Mainly because of this...
Rich Sergeant texted me to say he and Dave had located the Caspian Gull and asked if I had had any luck with the Penduline Tit.
Any luck? I could barely stand upright! The wind was impossible, the reedbed bullrushes were almost horizontal. Needless to say, I gave it up. Another Great White Egret was a distraction on the walk back to the reserve centre.
|A distracting Great White Egret|
My first visit to Dungeness for some years was over. It was one of those days that started out really well but the wind, welcomed for seawatching earlier during the morning, curtailed any decent birding inland.
I had another day skiving off on Thursday as the sun was due to come out. There was nothing for it but to head back to the shingle!
It proved to be an altogether more successful day, despite being bitterly cold! A quick trip to the beach nailed the first-winter Caspian Gull – it wasn't doing much, just standing in a puddle.
|The puddle-obsessed first-winter Caspian Gull|
I met up with a local birder from Deal (I've forgotten his name unfortunately, although his surname I think is Weigh), and we went round together for the rest of the day. We dropped in at many of the hides on the way to Hooker's Pit, seeing Pintail once more, but no Smew. At Hooker's we tried our darndest to find a Penduline Tit, but failed. The wind was picking up again... Another Great White Egret was the best on offer there.
On our way back to the reserve centre I bumped into another of the Tice's Meadow gang, Mark Elsoffer along with Staines birder Stevie Minhinnick – the Twitter Smutty Birders! They were heading for Hooker's (seemed appropriate considering their name) where I discovered later they connected with the Penduline.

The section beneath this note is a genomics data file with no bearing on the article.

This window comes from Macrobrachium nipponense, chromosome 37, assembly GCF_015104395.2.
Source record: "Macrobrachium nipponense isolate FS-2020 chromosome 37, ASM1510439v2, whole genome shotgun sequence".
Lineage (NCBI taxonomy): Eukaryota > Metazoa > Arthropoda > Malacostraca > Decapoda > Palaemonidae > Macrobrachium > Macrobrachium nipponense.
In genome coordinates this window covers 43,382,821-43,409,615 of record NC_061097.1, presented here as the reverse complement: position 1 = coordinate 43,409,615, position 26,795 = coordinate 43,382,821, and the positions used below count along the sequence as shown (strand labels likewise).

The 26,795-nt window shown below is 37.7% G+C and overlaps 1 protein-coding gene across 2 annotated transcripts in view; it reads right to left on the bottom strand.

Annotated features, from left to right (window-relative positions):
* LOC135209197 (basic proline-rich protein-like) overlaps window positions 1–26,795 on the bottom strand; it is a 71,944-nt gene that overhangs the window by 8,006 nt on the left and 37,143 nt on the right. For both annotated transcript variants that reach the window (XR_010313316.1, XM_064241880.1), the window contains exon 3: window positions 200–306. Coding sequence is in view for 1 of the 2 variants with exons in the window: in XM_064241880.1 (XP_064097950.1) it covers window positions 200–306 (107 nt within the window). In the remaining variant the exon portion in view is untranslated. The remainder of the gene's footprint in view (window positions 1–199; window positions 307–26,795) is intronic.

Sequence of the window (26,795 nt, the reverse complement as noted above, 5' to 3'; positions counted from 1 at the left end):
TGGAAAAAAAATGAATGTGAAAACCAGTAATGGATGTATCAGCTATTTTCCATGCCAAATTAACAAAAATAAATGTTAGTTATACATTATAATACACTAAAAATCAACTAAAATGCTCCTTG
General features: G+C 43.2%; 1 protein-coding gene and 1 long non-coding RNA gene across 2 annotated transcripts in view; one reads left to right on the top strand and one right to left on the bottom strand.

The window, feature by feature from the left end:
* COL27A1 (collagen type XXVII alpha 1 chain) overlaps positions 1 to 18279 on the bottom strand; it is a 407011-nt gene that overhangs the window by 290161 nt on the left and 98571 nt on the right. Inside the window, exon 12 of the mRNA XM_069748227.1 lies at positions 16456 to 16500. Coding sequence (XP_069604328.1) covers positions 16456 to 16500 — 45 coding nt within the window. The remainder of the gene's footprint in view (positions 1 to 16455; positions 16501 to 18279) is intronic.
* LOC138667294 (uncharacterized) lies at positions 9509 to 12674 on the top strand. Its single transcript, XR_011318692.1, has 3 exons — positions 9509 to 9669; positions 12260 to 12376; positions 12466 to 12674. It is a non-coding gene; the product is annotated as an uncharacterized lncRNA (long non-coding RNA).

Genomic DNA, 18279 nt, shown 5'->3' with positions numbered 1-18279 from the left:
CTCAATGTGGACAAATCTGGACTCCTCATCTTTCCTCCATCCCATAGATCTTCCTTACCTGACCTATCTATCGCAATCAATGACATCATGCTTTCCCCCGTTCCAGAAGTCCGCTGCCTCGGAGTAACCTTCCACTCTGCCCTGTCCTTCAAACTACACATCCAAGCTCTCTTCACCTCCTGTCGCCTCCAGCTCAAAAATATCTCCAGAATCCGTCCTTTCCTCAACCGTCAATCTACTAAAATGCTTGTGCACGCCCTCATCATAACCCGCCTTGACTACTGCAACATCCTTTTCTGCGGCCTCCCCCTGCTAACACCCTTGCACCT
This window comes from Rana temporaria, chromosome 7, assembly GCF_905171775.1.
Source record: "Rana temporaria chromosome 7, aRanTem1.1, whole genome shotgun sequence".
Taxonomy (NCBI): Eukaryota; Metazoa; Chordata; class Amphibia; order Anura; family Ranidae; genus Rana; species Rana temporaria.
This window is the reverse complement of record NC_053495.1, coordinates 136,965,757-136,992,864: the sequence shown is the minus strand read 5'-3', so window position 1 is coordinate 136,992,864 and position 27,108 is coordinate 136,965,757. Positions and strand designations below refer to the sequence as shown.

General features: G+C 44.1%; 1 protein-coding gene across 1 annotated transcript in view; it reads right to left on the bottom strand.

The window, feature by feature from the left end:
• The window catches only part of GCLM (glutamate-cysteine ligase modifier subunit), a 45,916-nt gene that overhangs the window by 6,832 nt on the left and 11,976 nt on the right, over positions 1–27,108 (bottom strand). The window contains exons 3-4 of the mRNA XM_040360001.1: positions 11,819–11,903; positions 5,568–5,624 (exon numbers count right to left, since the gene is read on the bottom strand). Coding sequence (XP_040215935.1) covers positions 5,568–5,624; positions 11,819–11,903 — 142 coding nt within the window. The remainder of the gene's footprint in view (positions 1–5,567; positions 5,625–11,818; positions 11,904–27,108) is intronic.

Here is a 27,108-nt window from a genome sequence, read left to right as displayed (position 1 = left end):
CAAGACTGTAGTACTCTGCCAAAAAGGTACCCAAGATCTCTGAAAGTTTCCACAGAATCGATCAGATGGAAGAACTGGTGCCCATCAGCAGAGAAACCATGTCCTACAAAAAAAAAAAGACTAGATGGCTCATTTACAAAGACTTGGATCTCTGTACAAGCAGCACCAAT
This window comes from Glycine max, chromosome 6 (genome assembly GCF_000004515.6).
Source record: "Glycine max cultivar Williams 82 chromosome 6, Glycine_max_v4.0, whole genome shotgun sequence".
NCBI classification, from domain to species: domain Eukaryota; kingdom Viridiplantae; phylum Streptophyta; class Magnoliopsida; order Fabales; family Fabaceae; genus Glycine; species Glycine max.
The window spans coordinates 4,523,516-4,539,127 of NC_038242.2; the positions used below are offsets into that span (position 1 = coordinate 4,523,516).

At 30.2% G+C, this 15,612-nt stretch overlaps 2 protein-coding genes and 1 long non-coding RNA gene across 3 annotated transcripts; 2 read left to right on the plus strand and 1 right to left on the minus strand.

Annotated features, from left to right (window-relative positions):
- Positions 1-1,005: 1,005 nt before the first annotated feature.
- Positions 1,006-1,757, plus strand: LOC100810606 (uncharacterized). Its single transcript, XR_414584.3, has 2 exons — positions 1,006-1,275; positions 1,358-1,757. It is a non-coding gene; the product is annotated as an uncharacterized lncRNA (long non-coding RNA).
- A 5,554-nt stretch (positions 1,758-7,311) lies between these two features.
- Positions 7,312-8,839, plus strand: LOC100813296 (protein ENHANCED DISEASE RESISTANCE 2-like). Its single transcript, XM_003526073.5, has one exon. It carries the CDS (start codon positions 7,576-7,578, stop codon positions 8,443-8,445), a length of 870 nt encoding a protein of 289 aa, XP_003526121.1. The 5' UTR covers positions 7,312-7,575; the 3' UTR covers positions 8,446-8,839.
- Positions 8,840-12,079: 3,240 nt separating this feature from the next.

Back at the car park we heard a Glaucous Gull had been seen near the reserve entrance, so we headed there before setting off for Penn Levels. The Glauc had flown off – I suspected to join the other gulls on the beach. I could have made a detour but it was so cold I opted to give it a miss. Predictably, that is where it did end up – and the Smutty Birder duo caught up with it on the beach a short while later.
Another bird I missed was Tree Sparrow. There were a few by the feeders at Boulderwell Farm but they'd flown off just as we arrived!
The drive to Penn Levels took us via Rye and Winchelsea. Having thawed out in the warmth of the car for about 40 minutes, I was reluctant to get out into the icy cold again once I parked up to find the juvenile Glossy Ibis, but I braced myself, and luckily found it feeding in a trench, out of view for long periods.
|The Glossy Ibis did its best to remain hidden|
|White-fronted Goose was a nice find|
By now ice began to form inside the marrow of my bones, so this proved a good time to sign off for the day.
So, what did I think of Dungeness? I loved it, of course, but I need to get to grips with the terrain, spend more time there to fully understand the best way to make the most of daily visits. I can fully understand how Steve Gale spends so much time on the shingle, it has a certain magic about it and everything you need from a birding or botanical site. Also it's not a yomp to get around. No hills either, which is a bonus.
Spring will be a major temptation...!